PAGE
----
The school sank as far as it safely could, the propeller whirling to steady the airship against the winds, and the staircase folded down. The deployment crank was manned by a couple of sooties up from engineering. One of them—a tall, good-looking young man with ebony skin and a quick white smile—issued Sophronia a private wink. She should, of course, have been shocked by such forwardness from an underling, but Soap was one of Sophronia’s best friends and favorite people in the world. So she winked back—when she knew none of the teachers were watching, of course.

Once the staircase settled, partly sunk into the green grasses, the young ladies trooped down.

Captain Niall was waiting for them. Their werewolf teacher was a truly handsome beast, if one overlooked the fact that his top hat was tied neatly under his chin, he wore no shoes, and his carefully buttoned greatcoat did not quite conceal that the rest of him was indecently bare. For some of the young ladies, not overlooking these facts actually increased the man’s appeal.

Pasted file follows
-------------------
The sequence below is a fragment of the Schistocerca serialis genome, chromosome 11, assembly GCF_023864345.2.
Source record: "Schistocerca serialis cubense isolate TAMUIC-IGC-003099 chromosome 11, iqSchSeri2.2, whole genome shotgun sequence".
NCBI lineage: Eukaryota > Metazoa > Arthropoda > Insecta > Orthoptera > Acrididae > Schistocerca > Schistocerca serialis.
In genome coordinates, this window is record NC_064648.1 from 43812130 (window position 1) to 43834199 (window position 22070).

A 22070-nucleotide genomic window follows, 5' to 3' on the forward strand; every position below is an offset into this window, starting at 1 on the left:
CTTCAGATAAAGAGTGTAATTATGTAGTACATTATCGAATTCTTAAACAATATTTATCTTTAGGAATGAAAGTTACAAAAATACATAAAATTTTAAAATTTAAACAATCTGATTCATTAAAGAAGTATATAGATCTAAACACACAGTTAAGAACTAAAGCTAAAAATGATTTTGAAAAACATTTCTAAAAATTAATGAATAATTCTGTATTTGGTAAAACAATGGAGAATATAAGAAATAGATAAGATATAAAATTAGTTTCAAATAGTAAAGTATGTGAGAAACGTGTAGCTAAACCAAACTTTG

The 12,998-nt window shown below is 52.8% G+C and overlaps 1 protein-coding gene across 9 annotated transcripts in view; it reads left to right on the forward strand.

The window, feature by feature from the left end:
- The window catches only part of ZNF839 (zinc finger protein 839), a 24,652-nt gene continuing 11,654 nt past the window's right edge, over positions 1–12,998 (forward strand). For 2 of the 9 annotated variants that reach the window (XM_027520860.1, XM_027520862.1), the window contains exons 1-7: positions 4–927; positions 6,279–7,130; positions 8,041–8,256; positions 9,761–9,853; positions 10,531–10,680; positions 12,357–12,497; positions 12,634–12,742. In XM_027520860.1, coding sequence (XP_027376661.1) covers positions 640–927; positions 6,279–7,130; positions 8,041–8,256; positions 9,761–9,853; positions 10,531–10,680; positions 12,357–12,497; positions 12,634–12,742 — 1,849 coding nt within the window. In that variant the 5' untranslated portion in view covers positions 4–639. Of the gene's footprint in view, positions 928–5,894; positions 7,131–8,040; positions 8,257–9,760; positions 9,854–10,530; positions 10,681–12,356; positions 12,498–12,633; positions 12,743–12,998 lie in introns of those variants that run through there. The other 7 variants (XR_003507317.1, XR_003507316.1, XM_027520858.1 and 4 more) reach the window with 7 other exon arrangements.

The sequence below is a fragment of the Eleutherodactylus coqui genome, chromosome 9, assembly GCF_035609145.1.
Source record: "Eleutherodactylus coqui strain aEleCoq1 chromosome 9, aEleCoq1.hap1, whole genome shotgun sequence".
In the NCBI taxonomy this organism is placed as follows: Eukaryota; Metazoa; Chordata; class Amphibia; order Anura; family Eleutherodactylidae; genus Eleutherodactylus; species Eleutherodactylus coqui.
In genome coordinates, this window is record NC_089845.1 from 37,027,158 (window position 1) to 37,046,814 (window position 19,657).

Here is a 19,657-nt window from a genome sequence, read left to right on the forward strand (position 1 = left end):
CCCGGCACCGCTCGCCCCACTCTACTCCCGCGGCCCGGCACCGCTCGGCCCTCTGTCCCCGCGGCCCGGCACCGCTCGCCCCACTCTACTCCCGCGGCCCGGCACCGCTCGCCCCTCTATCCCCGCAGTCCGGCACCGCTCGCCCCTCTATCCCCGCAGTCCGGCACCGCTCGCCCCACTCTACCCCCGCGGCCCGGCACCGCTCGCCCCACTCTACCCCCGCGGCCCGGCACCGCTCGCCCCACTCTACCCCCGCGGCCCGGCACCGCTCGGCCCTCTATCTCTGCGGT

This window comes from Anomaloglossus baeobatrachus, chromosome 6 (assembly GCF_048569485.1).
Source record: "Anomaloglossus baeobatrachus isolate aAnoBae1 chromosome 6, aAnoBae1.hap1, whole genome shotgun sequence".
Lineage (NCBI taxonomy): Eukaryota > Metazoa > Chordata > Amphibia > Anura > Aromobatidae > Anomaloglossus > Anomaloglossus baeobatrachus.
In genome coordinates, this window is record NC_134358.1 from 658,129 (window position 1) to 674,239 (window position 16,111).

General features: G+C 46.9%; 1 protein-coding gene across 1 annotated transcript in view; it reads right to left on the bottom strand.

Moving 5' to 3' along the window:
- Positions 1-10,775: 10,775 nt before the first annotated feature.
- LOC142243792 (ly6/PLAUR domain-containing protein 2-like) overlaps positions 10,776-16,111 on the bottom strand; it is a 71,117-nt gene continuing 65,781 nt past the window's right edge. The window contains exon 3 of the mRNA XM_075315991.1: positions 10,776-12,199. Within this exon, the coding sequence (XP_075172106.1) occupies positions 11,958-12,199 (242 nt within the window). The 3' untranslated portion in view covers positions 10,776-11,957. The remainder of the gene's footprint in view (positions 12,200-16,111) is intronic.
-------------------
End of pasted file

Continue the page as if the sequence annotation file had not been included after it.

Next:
“Good evening, ladies,” said Captain Niall in his velvet voice. “And how are we tonight?” The girls chorused polite replies, some of them blushing; the youngest ones—not yet trained in the correct method—curtsied too deeply. Sophronia was pleased to note that her curtsy was nearly perfect.

“Follow me, if you would?”

Captain Niall led them down the hill to a small creek. He produced a leather case from the depths of his greatcoat. About the size of a lady’s jewelry case, it looked particularly dainty in his large hands. Despite his size, Captain Niall had a harmless, floppy demeanor. Most people forgot that he was, in actuality, a supernatural creature who could decapitate the average ruffian as easily as peeling an orange, and probably faster.